Sissinghurst – Crazy for Colchicums

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I am guilty, guilty of having twice visited Sissinghurst this year and not having posted anything about it. Had this been any other garden I might have been forgiven, but on both occasions Sissinghurst was in its prime and more than worthy of sharing with you. I may still do so in the depths of winter when we all need a little joy. For now I will assuage my guilt by not dallying over an account of my third visit, which will extend over two posts. The first celebrates a bulbous flower, sometimes mistaken for a crocus, which makes an appearance just as everything else in the garden is on the wane. That flower is the colchicum, variously known as ‘meadow saffron’ or ‘naked ladies’.

Sissinghurst's splendid tower rises from the sward of the freshly scythed orchard
Sissinghurst’s splendid Tudor tower rises from the sward of the freshly scythed orchard – a splash of pink at the foot of the right-hand tower is created by colchicums

Both common names are easily understood, if not very accurate. In England we have a native colchicum, Colchicum autumnale, which populates areas of rich meadowland. Its similarity to the non-native autumn flowering saffron crocus, Crocus sativus, lends this pretty bulb the epithet, ‘meadow saffron’. Colchicums flower before producing leaves and are frequently pink-flowered, hence the fabulously suggestive nickname ‘naked ladies’, which I rather like. (You can have a lot of fun just replacing every instance of the word colchicum in this post with ‘naked ladies’ – go on, I dare you!)

Colchicum autumnale, the meadow saffron, in Sissinghurst's herb garden
Colchicum autumnale, the meadow saffron, in Sissinghurst’s herb garden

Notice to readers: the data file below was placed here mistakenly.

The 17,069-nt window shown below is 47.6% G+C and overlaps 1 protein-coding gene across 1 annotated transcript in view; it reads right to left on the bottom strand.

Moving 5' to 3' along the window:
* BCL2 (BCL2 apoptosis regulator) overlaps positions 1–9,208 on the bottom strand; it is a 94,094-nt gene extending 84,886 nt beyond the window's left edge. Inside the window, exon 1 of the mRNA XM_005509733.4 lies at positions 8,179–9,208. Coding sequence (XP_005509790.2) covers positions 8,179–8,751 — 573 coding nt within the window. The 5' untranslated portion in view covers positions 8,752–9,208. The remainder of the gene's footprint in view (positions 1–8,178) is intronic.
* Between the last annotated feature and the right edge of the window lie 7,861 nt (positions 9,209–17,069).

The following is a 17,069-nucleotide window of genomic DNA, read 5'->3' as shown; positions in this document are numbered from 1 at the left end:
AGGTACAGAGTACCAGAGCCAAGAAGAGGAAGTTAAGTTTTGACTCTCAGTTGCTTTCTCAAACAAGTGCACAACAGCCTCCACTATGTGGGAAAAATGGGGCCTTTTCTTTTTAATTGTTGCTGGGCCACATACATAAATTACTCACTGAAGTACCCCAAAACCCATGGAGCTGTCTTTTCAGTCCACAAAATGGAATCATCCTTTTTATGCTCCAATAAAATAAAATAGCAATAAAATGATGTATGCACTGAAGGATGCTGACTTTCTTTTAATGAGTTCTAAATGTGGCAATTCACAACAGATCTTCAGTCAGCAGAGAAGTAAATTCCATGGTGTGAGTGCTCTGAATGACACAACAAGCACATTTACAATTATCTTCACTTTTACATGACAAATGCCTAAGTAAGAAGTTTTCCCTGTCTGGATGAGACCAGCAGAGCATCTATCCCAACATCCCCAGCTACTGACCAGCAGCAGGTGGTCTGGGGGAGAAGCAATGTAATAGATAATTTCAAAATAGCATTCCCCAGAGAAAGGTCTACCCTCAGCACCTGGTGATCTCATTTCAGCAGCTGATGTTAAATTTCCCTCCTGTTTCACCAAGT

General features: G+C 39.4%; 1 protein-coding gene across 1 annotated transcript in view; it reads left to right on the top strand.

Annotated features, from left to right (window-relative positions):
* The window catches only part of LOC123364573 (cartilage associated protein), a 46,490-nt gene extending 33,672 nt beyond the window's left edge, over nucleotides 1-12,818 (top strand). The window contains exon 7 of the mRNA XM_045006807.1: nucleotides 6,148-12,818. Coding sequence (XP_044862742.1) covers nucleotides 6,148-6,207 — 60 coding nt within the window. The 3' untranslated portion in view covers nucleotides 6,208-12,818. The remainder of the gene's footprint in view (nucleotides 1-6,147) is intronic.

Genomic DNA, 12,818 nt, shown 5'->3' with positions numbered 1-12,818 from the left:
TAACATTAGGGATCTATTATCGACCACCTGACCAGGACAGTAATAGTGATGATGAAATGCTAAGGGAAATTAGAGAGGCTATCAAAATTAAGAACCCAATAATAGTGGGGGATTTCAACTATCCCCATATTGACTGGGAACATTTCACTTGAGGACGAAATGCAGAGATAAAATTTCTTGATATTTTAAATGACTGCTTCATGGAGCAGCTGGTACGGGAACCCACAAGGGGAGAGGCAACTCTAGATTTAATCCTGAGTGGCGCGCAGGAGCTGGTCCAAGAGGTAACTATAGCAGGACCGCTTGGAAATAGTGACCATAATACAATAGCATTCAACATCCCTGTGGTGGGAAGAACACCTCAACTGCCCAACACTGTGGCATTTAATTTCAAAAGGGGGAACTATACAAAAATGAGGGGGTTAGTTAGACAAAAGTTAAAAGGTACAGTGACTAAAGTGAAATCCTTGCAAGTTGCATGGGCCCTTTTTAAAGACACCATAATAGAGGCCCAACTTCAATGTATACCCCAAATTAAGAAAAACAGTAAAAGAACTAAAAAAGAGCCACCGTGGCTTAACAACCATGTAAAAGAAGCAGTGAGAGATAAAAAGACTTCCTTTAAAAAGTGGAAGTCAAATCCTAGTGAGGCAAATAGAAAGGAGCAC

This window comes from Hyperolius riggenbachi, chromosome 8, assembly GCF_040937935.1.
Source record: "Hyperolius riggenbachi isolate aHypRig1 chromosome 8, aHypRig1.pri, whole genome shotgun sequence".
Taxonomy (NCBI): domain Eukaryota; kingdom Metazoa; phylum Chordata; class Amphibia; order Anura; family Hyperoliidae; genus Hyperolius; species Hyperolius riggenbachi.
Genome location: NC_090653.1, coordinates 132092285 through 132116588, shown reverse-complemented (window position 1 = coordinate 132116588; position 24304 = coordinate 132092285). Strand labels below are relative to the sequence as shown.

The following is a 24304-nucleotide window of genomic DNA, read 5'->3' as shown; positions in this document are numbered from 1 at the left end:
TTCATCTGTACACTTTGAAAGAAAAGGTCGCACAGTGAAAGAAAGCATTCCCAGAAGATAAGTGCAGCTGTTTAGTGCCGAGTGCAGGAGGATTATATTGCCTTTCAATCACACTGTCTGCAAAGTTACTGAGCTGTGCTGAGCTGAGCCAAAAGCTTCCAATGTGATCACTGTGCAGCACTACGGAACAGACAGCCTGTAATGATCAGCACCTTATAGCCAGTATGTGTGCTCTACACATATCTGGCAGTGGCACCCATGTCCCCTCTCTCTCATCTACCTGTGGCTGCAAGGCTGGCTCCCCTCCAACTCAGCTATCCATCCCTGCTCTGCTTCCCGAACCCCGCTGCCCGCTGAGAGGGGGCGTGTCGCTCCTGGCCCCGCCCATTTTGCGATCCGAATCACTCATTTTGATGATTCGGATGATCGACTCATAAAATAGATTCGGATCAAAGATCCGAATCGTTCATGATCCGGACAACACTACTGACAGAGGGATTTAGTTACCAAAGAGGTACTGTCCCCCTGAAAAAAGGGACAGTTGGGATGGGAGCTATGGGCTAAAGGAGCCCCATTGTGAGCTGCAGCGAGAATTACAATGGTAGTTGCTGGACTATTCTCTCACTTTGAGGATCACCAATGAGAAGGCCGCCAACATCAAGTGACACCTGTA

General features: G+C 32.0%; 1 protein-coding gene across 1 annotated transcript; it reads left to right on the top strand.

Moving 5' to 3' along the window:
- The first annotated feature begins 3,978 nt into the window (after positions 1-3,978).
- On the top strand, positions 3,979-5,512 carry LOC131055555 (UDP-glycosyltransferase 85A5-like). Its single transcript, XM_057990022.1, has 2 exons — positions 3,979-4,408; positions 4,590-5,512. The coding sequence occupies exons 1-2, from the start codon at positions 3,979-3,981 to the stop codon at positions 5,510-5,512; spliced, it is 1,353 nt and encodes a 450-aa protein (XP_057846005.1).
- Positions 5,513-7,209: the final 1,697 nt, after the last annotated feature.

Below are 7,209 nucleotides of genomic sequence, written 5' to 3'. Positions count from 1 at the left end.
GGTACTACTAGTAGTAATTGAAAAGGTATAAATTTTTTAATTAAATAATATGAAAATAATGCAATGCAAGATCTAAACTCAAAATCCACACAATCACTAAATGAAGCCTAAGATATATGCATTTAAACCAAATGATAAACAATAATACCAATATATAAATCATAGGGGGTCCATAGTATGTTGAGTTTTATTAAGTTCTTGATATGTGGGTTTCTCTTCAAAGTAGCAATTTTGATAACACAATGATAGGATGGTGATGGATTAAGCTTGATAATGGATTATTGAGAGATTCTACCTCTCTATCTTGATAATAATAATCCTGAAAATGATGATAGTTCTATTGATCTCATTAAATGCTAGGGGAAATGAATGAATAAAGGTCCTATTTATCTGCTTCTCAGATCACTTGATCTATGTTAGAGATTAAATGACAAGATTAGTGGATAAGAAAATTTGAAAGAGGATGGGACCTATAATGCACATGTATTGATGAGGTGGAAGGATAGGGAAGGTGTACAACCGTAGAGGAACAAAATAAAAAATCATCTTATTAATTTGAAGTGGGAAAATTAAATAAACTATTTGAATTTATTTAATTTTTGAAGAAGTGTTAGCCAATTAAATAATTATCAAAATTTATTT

At Sissinghurst Colchicum autumnale earns itself a place in the herb garden by dint of its medicinal uses in treating gout and Mediterranean fever. However, all parts of the plant are poisonous in the wrong hands and definitely should not be eaten.

Backlit colchicums explode from the freshly cut grass beneath Sissinghurst's venerable apple trees
Backlit colchicums explode from the freshly cut grass beneath Sissinghurst’s venerable apple trees

Sissinghurst’s colchicums demonstrate exactly where these wonderfully hefty bulbs prefer to grow. The translucent goblets erupt from the sward of the orchard and from sun-kissed patches of earth in the rose garden where they remain undisturbed for years. A little shelter is helpful when siting the bulbs, as some less robust varieties can be laid low by boisterous autumn weather, which I find heartbreaking to see.

Forming expansive clumps, colchicums love a  warm, dry, sheltered spot
Forming expansive clumps, colchicums love a warm, dry, sheltered spot

Colchicums are mostly native to warmer, sunnier parts of the world than England, so like to be on the dry side during summer and moist, but not wet, in winter. The bulbs should be planted where they can build up into large clumps and so that the foliage, which appears in early spring, can be concealed as it dies down in summer. This isn’t too much of challenge for most gardeners. Alternatively, it is possible to cultivate colchicums in pots, using a 50:50 mix of grit and John Innes no.2. I am experimenting this autumn with three bulbs of Colchicum ‘Water Lily’ AGM, a double-flowered, pink hybrid, which I would find hard to place elsewhere in the garden.

Colchicum 'Conquest' in a quiet corner of the rose garden
Colchicum ‘Conquest’ in a quiet corner of Sissinghurst’s rose garden. The emerging flowers can be prone to slug damage

The flowers associate well with ferns, grasses and sedges provided their foliage is not too leggy come autumn. Both C. autumnale and C. speciosum are robust enough to compete in semi-rough grass, which must be left unmown between August and June when the leaves disappear. There are a great number of species and named varieties available, most of which I find very hard to tell apart, but for starters I’d recommend C. autumnale ‘Nancy Lindsay’ AGM and plain C. speciosum for pink flowers and C. speciosum ‘Album’ AGM for pure white flowers. I shall let you know how I get on with C. ‘Water Lily’.